The major consequence of being respected as autonomous is that it implies the capacity or liberty to make decisions, free from external control and in the expectation that they will be accepted as valid and binding on others. It also means that nobody has the authority to interfere with our bodies and minds without our agreement or consent (save in very limited circumstances where seeking consent is not feasible). As we will see in what follows, the drive to enhance patient engagement in, and authority over, their own healthcare decisions led to the development of requirements that consent be not just assumed, but real. However, as I will argue, the law on consent may do little to ensure that autonomous people are able to make autonomous decisions, and to that extent it arguably plays a limited role in actually protecting autonomy despite its perceived importance in modern biomedical ethics and law. What the law presumably intends is that a truly autonomous decision will be respected, but it is not clear how, if at all, it can recognise such a decision, nor is it obvious that it imposes an obligation on physicians to ensure that making one is feasible. I start with a disclaimer. I will not use the language of ‘informed’ consent

unless that terminology appears in other authors’ writing. The reasons for this have been explained more fully elsewhere,1 but are broadly concerned with the fact that ‘informed’ consent is a doctrine developed in US jurisprudence and was, according to Robertson,2 specifically designed to expand the liability of doctors. Although, as we will see, some judges and commentators in the United Kingdom use this language, arguably they mean something different by it and UK courts do not have exactly the same understanding of the terminology as their US counterparts. It is, however, impossible entirely to avoid the language since it is either used with jurisprudential exactitude (as in US cases and commentaries) or as a loose descriptor (as is usually the case in the United Kingdom). Whatever the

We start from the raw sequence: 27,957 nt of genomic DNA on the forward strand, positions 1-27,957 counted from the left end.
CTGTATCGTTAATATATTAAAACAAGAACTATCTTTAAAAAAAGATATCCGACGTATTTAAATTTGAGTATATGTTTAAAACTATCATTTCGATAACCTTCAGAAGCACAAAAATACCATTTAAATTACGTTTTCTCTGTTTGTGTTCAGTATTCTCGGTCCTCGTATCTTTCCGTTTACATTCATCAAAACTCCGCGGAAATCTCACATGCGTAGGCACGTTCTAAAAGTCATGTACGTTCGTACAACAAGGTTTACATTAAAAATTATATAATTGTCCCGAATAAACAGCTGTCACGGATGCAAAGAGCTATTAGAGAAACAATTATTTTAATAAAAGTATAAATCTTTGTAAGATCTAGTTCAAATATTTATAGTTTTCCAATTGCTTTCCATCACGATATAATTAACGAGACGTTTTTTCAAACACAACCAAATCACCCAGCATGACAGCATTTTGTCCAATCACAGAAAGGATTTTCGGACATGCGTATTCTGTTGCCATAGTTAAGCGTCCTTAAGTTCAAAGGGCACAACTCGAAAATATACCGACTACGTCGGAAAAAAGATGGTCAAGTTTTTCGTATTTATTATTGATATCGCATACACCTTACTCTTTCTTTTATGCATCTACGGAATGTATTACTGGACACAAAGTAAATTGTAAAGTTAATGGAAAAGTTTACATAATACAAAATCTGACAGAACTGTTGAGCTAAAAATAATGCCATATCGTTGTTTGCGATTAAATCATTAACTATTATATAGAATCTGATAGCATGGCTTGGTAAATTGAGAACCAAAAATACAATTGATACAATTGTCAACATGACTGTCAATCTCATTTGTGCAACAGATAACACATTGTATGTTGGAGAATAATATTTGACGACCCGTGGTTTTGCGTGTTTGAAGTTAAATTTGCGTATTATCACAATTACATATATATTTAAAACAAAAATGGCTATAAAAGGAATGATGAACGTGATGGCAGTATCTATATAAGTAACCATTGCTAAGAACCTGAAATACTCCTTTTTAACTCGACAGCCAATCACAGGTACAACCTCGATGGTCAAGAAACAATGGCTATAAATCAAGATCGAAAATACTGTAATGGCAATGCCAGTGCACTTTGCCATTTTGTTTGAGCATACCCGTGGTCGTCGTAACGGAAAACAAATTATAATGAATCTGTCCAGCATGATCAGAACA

language used, however, the concern of the law on consent is to ensure that people have made knowledgeable choices about healthcare and to ensure that these are respected. Having considered rules that apply to the law in respect of consent, I will

then explore the extent to which (if at all) there is an identifiable relationship between consent and autonomy, however the latter is understood. This is an important question, since as Faden and Beauchamp say:

It is always an open question whether an autonomous person with the capacity to give an informed consent actually has, in any specific instance, given an informed consent, in the sense of making an autonomous choice to authorize or refuse an intervention.3